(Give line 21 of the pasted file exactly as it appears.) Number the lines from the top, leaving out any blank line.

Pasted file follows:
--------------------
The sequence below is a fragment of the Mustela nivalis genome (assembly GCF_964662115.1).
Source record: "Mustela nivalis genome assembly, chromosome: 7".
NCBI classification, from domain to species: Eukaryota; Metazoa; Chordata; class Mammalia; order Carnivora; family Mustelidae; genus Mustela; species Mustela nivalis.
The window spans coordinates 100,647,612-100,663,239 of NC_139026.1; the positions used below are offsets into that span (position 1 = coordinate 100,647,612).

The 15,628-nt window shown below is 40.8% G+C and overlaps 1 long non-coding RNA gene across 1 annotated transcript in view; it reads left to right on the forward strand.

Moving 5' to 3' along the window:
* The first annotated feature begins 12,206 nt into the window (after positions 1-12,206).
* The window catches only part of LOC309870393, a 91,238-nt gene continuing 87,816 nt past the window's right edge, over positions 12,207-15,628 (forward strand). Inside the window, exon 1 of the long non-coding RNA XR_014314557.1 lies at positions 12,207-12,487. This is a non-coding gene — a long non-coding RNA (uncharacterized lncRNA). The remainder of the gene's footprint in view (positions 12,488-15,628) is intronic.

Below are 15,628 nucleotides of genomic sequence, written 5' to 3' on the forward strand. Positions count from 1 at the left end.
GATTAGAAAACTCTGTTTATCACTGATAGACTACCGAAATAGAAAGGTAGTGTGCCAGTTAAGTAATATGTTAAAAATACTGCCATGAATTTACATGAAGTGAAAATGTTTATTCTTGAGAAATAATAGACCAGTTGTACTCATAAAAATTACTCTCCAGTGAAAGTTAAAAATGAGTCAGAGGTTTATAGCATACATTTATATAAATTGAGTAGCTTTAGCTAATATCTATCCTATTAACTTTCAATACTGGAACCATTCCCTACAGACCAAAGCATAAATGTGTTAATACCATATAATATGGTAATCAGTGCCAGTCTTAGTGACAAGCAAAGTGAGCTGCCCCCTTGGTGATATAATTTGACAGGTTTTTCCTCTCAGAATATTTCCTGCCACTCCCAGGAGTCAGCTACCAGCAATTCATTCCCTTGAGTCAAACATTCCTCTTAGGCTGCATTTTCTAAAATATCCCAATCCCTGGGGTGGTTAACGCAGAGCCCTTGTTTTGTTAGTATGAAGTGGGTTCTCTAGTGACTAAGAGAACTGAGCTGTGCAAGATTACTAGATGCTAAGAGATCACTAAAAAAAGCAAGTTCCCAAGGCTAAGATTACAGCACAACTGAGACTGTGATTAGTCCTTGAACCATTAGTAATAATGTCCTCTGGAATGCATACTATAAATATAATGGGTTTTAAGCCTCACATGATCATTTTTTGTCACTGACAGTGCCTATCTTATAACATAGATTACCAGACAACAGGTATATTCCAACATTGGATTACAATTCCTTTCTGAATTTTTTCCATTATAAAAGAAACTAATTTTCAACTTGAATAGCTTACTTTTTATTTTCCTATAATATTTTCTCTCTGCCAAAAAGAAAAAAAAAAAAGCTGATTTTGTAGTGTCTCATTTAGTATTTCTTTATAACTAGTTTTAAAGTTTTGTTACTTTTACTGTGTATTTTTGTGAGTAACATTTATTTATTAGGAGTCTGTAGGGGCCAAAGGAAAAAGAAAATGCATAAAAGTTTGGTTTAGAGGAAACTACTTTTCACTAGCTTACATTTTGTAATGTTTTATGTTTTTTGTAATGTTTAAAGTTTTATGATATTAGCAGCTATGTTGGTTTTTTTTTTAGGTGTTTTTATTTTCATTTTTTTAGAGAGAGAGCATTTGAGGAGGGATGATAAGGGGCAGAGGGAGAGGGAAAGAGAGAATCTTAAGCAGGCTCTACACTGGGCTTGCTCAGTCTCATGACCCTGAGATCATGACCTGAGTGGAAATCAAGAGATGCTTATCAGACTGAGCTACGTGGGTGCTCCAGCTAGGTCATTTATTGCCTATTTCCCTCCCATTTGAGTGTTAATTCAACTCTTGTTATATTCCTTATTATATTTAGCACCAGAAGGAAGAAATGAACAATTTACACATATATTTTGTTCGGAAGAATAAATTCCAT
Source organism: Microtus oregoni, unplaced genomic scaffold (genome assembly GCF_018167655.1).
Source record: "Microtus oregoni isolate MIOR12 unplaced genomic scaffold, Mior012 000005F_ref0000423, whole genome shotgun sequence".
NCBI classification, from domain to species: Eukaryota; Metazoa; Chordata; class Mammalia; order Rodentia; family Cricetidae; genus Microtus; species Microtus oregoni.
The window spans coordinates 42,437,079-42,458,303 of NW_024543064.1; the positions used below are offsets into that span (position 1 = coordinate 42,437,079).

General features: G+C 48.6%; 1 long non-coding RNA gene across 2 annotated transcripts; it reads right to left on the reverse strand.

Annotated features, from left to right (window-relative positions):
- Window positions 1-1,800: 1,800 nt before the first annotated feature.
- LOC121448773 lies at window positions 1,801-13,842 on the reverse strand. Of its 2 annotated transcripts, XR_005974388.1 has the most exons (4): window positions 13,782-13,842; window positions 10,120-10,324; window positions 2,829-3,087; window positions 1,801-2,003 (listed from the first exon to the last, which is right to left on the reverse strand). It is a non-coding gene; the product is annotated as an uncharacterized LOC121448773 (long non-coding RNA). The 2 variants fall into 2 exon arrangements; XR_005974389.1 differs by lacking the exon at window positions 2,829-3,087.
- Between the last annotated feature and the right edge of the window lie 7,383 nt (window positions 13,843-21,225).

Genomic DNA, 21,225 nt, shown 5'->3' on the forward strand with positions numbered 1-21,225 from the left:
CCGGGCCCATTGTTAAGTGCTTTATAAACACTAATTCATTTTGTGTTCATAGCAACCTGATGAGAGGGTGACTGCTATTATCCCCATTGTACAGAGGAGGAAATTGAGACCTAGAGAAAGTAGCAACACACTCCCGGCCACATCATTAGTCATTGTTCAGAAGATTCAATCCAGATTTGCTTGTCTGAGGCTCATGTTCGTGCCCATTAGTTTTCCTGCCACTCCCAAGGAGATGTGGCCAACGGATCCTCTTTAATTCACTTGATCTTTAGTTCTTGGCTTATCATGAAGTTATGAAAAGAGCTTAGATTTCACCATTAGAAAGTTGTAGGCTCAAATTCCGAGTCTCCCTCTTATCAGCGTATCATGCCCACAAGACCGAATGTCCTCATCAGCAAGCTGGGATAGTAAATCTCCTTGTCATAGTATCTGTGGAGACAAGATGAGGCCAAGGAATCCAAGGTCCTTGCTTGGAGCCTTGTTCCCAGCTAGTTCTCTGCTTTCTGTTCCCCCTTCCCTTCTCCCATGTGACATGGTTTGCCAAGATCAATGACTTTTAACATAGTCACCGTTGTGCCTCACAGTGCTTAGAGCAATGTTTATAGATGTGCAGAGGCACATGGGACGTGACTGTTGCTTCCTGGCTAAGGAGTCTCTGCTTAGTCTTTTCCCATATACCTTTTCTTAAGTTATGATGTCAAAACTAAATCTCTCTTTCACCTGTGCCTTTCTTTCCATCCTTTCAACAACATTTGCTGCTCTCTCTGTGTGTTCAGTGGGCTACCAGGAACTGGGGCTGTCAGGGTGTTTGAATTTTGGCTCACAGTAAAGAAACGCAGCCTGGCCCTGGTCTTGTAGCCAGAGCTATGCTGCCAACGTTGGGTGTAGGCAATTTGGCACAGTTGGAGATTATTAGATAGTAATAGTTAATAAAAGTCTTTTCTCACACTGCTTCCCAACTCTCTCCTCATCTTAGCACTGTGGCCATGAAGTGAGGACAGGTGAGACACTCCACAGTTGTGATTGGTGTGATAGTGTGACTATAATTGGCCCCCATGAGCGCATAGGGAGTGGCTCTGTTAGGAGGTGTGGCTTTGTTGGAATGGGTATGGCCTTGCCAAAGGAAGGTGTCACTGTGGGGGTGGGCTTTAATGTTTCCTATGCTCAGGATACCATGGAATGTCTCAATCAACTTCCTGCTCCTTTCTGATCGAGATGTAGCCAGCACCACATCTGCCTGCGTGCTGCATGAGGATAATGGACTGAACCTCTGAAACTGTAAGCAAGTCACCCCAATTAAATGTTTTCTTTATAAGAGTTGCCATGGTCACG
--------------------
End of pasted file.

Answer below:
CCGGGCCCATTGTTAAGTGCTTTATAAACACTAATTCATTTTGTGTTCATAGCAACCTGATGAGAGGGTGACTGCTATTATCCCCATTGTACAGAGGAGGAAATTGAGACCTAGAGAAAGTAGCAACACACTCCCGGCCACATCATTAGTCATTGTTCAGAAGATTCAATCCAGATTTGCTTGTCTGAGGCTCATGTTCGTGCCCATTAGTTTTCCTGCCACTCCCAAGGAGATGTGGCCAACGGATCCTCTTTAATTCACTTGATCTTTAGTTCTTGGCTTATCATGAAGTTATGAAAAGAGCTTAGATTTCACCATTAGAAAGTTGTAGGCTCAAATTCCGAGTCTCCCTCTTATCAGCGTATCATGCCCACAAGACCGAATGTCCTCATCAGCAAGCTGGGATAGTAAATCTCCTTGTCATAGTATCTGTGGAGACAAGATGAGGCCAAGGAATCCAAGGTCCTTGCTTGGAGCCTTGTTCCCAGCTAGTTCTCTGCTTTCTGTTCCCCCTTCCCTTCTCCCATGTGACATGGTTTGCCAAGATCAATGACTTTTAACATAGTCACCGTTGTGCCTCACAGTGCTTAGAGCAATGTTTATAGATGTGCAGAGGCACATGGGACGTGACTGTTGCTTCCTGGCTAAGGAGTCTCTGCTTAGTCTTTTCCCATATACCTTTTCTTAAGTTATGATGTCAAAACTAAATCTCTCTTTCACCTGTGCCTTTCTTTCCATCCTTTCAACAACATTTGCTGCTCTCTCTGTGTGTTCAGTGGGCTACCAGGAACTGGGGCTGTCAGGGTGTTTGAATTTTGGCTCACAGTAAAGAAACGCAGCCTGGCCCTGGTCTTGTAGCCAGAGCTATGCTGCCAACGTTGGGTGTAGGCAATTTGGCACAGTTGGAGATTATTAGATAGTAATAGTTAATAAAAGTCTTTTCTCACACTGCTTCCCAACTCTCTCCTCATCTTAGCACTGTGGCCATGAAGTGAGGACAGGTGAGACACTCCACAGTTGTGATTGGTGTGATAGTGTGACTATAATTGGCCCCCATGAGCGCATAGGGAGTGGCTCTGTTAGGAGGTGTGGCTTTGTTGGAATGGGTATGGCCTTGCCAAAGGAAGGTGTCACTGTGGGGGTGGGCTTTAATGTTTCCTATGCTCAGGATACCATGGAATGTCTCAATCAACTTCCTGCTCCTTTCTGATCGAGATGTAGCCAGCACCACATCTGCCTGCGTGCTGCATGAGGATAATGGACTGAACCTCTGAAACTGTAAGCAAGTCACCCCAATTAAATGTTTTCTTTATAAGAGTTGCCATGGTCACG